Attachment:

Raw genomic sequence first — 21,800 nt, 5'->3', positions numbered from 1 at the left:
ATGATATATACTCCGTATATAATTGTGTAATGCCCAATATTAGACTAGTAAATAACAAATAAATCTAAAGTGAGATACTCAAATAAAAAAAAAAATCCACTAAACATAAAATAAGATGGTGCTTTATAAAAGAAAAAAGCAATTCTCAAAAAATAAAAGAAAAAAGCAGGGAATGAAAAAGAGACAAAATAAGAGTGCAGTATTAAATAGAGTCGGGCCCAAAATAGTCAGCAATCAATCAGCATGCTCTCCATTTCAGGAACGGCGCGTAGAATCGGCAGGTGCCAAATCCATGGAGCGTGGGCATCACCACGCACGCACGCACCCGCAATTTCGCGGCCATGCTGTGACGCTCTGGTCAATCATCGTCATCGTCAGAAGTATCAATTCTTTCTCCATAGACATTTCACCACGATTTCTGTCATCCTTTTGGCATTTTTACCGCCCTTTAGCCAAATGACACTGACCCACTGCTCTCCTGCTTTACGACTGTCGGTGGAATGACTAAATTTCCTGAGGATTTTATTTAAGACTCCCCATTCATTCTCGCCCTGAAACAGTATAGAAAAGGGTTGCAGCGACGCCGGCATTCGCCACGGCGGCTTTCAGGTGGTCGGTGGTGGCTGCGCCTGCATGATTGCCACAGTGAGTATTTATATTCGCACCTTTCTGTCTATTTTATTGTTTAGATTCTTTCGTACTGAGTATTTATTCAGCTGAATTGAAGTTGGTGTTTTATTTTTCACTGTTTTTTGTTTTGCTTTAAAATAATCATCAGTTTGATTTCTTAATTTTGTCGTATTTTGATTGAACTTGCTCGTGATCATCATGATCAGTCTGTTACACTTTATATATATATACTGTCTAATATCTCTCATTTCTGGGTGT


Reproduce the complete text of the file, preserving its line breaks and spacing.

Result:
Raw genomic sequence first — 21,800 nt, 5'->3', positions numbered from 1 at the left:
ATGATATATACTCCGTATATAATTGTGTAATGCCCAATATTAGACTAGTAAATAACAAATAAATCTAAAGTGAGATACTCAAATAAAAAAAAAAATCCACTAAACATAAAATAAGATGGTGCTTTATAAAAGAAAAAAGCAATTCTCAAAAAATAAAAGAAAAAAGCAGGGAATGAAAAAGAGACAAAATAAGAGTGCAGTATTAAATAGAGTCGGGCCCAAAATAGTCAGCAATCAATCAGCATGCTCTCCATTTCAGGAACGGCGCGTAGAATCGGCAGGTGCCAAATCCATGGAGCGTGGGCATCACCACGCACGCACGCACCCGCAATTTCGCGGCCATGCTGTGACGCTCTGGTCAATCATCGTCATCGTCAGAAGTATCAATTCTTTCTCCATAGACATTTCACCACGATTTCTGTCATCCTTTTGGCATTTTTACCGCCCTTTAGCCAAATGACACTGACCCACTGCTCTCCTGCTTTACGACTGTCGGTGGAATGACTAAATTTCCTGAGGATTTTATTTAAGACTCCCCATTCATTCTCGCCCTGAAACAGTATAGAAAAGGGTTGCAGCGACGCCGGCATTCGCCACGGCGGCTTTCAGGTGGTCGGTGGTGGCTGCGCCTGCATGATTGCCACAGTGAGTATTTATATTCGCACCTTTCTGTCTATTTTATTGTTTAGATTCTTTCGTACTGAGTATTTATTCAGCTGAATTGAAGTTGGTGTTTTATTTTTCACTGTTTTTTGTTTTGCTTTAAAATAATCATCAGTTTGATTTCTTAATTTTGTCGTATTTTGATTGAACTTGCTCGTGATCATCATGATCAGTCTGTTACACTTTATATATATATACTGTCTAATATCTCTCATTTCTGGGTGT